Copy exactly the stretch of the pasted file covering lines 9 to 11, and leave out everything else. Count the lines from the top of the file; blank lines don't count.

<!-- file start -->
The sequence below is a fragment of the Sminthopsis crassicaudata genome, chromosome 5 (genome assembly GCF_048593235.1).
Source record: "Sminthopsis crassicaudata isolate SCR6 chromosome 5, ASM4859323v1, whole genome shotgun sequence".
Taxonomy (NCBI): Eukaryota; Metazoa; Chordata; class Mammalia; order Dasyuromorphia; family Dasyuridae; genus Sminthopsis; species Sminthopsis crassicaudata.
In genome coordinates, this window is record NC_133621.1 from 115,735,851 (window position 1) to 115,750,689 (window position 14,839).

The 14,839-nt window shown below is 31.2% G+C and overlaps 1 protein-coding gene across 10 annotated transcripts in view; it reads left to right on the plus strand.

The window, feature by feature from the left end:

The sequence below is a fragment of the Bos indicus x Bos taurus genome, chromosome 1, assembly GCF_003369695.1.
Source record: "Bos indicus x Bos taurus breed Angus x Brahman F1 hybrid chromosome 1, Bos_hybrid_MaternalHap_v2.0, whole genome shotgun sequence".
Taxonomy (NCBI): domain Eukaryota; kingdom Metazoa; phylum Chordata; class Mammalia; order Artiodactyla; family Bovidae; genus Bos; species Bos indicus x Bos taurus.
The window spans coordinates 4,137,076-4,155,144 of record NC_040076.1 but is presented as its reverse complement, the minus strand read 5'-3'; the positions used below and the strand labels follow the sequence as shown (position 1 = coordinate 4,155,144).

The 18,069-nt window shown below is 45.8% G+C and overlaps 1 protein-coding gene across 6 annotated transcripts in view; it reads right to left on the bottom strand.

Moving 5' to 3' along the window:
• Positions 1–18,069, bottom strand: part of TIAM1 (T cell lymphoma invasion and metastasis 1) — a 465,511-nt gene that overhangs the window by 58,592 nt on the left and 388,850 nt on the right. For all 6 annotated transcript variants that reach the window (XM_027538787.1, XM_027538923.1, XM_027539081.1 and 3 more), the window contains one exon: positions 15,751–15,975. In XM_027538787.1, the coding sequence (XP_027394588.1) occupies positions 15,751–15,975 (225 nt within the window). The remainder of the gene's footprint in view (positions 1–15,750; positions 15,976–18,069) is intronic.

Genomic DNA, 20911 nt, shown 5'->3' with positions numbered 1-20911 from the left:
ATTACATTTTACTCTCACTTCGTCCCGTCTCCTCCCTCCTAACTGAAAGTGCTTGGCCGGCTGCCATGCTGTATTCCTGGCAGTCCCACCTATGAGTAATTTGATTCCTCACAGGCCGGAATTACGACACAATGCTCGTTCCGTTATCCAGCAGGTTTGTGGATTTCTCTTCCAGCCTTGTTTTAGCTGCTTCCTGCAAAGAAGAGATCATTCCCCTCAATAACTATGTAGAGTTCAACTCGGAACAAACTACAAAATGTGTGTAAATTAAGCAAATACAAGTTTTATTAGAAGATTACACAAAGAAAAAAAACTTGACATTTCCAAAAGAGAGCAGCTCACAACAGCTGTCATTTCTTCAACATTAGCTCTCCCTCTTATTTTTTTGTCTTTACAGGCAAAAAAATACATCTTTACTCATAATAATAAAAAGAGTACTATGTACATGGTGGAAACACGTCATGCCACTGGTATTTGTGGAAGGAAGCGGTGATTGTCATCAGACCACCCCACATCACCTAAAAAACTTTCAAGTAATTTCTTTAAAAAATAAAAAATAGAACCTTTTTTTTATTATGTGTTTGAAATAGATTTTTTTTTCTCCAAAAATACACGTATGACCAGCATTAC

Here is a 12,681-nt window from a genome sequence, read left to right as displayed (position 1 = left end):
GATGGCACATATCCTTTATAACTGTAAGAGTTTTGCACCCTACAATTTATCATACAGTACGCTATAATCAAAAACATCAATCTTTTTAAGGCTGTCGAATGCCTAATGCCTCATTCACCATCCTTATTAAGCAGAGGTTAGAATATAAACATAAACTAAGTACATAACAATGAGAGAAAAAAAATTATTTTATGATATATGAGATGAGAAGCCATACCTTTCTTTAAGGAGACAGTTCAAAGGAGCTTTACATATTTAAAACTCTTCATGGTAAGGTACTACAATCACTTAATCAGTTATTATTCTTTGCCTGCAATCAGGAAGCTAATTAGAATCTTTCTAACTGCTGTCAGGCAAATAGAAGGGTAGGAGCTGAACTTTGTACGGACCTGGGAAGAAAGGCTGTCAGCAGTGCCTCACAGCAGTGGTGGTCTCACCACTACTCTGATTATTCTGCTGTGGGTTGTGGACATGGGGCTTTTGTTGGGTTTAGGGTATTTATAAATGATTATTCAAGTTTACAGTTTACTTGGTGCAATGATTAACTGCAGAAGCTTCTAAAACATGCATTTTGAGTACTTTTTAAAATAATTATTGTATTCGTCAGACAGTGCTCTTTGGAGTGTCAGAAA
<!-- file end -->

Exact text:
Taxonomy (NCBI): domain Eukaryota; kingdom Metazoa; phylum Chordata; class Mammalia; order Artiodactyla; family Bovidae; genus Bos; species Bos indicus x Bos taurus.
The window spans coordinates 4,137,076-4,155,144 of record NC_040076.1 but is presented as its reverse complement, the minus strand read 5'-3'; the positions used below and the strand labels follow the sequence as shown (position 1 = coordinate 4,155,144).

The 18,069-nt window shown below is 45.8% G+C and overlaps 1 protein-coding gene across 6 annotated transcripts in view; it reads right to left on the bottom strand.